Charles Sadilek was nominated for governor of Nebraska in 1896, by the Socialist Party. Mr. Sadilek, brother of F. J. Sadilek of Wilber, was born September 11, 1857, in Ledec Czechoslovakia. As a nine-year-old boy he witnessed some horrors of military conflict, for the war between Austria and Prussia occurred in 1866 and much of the fighting was done in Czechoslovakia. Even as a small boy he rebelled against the settling of disputes by brutal force. In 1868 with his parents he emigrated to Chicago, Illinois, where for several years he attended public school. In 1873 he visited New York and later travelled through Michigan and Wisconsin, having in the meantime taken up the trade of house painting. In 1874 he came to Omaha, then a city of about 20,000 inhabitants. Later he went to Denver and then to California with an emigrant train, the trip lasting eight days. The time of year was February and when crossing the Sierras the heavy snow necessitated the use of three locomotives. On the third day after his arrival in San Francisco Mr. Sadilek had the misfortune to fall down three stories, but escaped with a broken arm and a bruised body. The sight of ships sailing in and out of the harbor impelled him to enlist in the U. S. navy and he was put aboard the U. S. S. Saranac, an old-style wooden ship carrying fifteen guns. The next day he sailed for La Pax, Mexico, where the vessel was to help protect mining interests of American capitalists. A month later the Saranac was sent to California, but at once ordered back to Acupulco, where natives had killed eleven Americans attending services in a Protestant church. Upon his return to San Francisco they were ordered to Alaska and the Aleutian Islands, to obtain natives and curios for the Centennial Exposition in Philadelphia (1876). They sailed June 8, 1875, for Sitka through what is called the Inside Passage, a much shorter route than the open ocean, but also much more dangerous. Against the advice of the pilot the captain set out at a time when the "Seymour Narrows" would be reached at low tide and as a consequence the ship was wrecked on the rocks submerged in the channel. After four days spent in life boats, in a drizzling rain, they were rescued and brought to Victoria, Vancouver Island, and from there sent to the United States. Mr. Sadilek then returned to Chicago and later to Omaha, where he became a member of a surveying exposition that worked in the western country. Soon after that he married Miss Mary Sabata, daughter of a Saline County pioneer. Their union was blessed by a daughter, Mrs. Helen Sadilek Kyhl, who became a pianist and whose biography is given among those of other Nebraska artists. Mr. Sadilek always took a prominent part in labor affairs in Omaha, where he has lived for many years. He wrote a booklet "The Problem of Labor" and articles for magazines. In 1928 he visited his native land, after an absence of sixty years.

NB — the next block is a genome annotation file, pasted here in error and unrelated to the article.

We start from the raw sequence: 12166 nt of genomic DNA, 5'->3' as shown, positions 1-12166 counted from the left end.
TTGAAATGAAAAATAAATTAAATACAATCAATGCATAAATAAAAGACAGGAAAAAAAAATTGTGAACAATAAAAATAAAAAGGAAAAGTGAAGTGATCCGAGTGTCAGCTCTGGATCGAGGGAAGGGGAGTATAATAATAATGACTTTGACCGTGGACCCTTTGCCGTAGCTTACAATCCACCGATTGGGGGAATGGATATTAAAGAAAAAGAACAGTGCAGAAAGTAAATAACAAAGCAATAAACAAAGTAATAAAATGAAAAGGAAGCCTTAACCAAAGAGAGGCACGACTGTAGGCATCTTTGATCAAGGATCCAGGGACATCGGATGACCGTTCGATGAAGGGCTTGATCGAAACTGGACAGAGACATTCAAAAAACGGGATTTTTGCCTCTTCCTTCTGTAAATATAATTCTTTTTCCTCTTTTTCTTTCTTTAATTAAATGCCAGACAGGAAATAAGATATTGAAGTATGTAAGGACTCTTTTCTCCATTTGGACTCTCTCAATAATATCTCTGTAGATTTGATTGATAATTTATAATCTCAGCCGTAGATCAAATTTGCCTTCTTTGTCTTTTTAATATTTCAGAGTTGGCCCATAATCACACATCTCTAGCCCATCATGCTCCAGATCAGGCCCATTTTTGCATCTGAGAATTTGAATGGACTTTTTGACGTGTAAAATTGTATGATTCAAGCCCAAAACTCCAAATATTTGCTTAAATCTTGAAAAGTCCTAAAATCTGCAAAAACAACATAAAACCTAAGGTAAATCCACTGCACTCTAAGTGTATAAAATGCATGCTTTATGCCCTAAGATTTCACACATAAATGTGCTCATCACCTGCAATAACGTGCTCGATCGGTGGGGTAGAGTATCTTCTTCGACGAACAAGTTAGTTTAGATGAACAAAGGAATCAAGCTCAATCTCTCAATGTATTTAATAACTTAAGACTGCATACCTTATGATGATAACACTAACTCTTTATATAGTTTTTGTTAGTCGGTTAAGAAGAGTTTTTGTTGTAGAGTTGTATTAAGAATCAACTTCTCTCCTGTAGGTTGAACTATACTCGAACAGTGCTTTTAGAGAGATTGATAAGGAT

Frank Koutsky, born in Saunders County of parents who were pioneers there, was Councilman, 1892--1894, City Treasurer, 1900--1902, and Mayor, 1902--1908, on the Republican ticket.
J. J. Maly was City Clerk, Democrat, elected April 4, 1894.
|Back||Table of Contents||Next|